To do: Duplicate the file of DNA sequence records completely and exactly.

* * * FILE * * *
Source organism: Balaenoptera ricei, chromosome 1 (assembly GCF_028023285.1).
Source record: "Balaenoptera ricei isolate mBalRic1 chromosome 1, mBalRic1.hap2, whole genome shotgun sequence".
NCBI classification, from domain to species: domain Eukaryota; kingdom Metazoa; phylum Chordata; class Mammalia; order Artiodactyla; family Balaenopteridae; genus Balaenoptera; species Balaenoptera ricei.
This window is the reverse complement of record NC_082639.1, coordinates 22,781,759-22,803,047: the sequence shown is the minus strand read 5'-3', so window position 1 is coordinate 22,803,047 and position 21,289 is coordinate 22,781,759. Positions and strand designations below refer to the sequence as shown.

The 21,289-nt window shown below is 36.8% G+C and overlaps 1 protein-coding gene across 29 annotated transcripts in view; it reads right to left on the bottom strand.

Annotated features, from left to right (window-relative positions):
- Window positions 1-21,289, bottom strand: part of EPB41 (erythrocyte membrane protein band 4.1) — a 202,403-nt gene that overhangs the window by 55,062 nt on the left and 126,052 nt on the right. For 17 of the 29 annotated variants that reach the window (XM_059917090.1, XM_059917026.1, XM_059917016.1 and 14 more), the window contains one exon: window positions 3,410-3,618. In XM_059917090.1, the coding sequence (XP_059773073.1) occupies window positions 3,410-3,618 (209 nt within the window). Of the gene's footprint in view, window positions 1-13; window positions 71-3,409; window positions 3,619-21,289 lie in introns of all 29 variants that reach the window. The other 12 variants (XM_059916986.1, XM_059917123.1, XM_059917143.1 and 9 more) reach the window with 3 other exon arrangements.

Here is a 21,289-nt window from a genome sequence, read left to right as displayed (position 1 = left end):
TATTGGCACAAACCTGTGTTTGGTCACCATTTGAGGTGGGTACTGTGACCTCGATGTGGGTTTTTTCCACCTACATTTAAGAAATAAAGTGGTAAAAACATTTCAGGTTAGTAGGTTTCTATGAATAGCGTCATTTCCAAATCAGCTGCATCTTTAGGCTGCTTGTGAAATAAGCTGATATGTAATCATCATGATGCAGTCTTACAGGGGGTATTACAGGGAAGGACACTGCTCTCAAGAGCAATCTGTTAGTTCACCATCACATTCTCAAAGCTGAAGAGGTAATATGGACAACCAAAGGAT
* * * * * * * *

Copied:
Source organism: Balaenoptera ricei, chromosome 1 (assembly GCF_028023285.1).
Source record: "Balaenoptera ricei isolate mBalRic1 chromosome 1, mBalRic1.hap2, whole genome shotgun sequence".
NCBI classification, from domain to species: domain Eukaryota; kingdom Metazoa; phylum Chordata; class Mammalia; order Artiodactyla; family Balaenopteridae; genus Balaenoptera; species Balaenoptera ricei.
This window is the reverse complement of record NC_082639.1, coordinates 22,781,759-22,803,047: the sequence shown is the minus strand read 5'-3', so window position 1 is coordinate 22,803,047 and position 21,289 is coordinate 22,781,759. Positions and strand designations below refer to the sequence as shown.

The 21,289-nt window shown below is 36.8% G+C and overlaps 1 protein-coding gene across 29 annotated transcripts in view; it reads right to left on the bottom strand.

Annotated features, from left to right (window-relative positions):
- Window positions 1-21,289, bottom strand: part of EPB41 (erythrocyte membrane protein band 4.1) — a 202,403-nt gene that overhangs the window by 55,062 nt on the left and 126,052 nt on the right. For 17 of the 29 annotated variants that reach the window (XM_059917090.1, XM_059917026.1, XM_059917016.1 and 14 more), the window contains one exon: window positions 3,410-3,618. In XM_059917090.1, the coding sequence (XP_059773073.1) occupies window positions 3,410-3,618 (209 nt within the window). Of the gene's footprint in view, window positions 1-13; window positions 71-3,409; window positions 3,619-21,289 lie in introns of all 29 variants that reach the window. The other 12 variants (XM_059916986.1, XM_059917123.1, XM_059917143.1 and 9 more) reach the window with 3 other exon arrangements.

Here is a 21,289-nt window from a genome sequence, read left to right as displayed (position 1 = left end):
TATTGGCACAAACCTGTGTTTGGTCACCATTTGAGGTGGGTACTGTGACCTCGATGTGGGTTTTTTCCACCTACATTTAAGAAATAAAGTGGTAAAAACATTTCAGGTTAGTAGGTTTCTATGAATAGCGTCATTTCCAAATCAGCTGCATCTTTAGGCTGCTTGTGAAATAAGCTGATATGTAATCATCATGATGCAGTCTTACAGGGGGTATTACAGGGAAGGACACTGCTCTCAAGAGCAATCTGTTAGTTCACCATCACATTCTCAAAGCTGAAGAGGTAATATGGACAACCAAAGGAT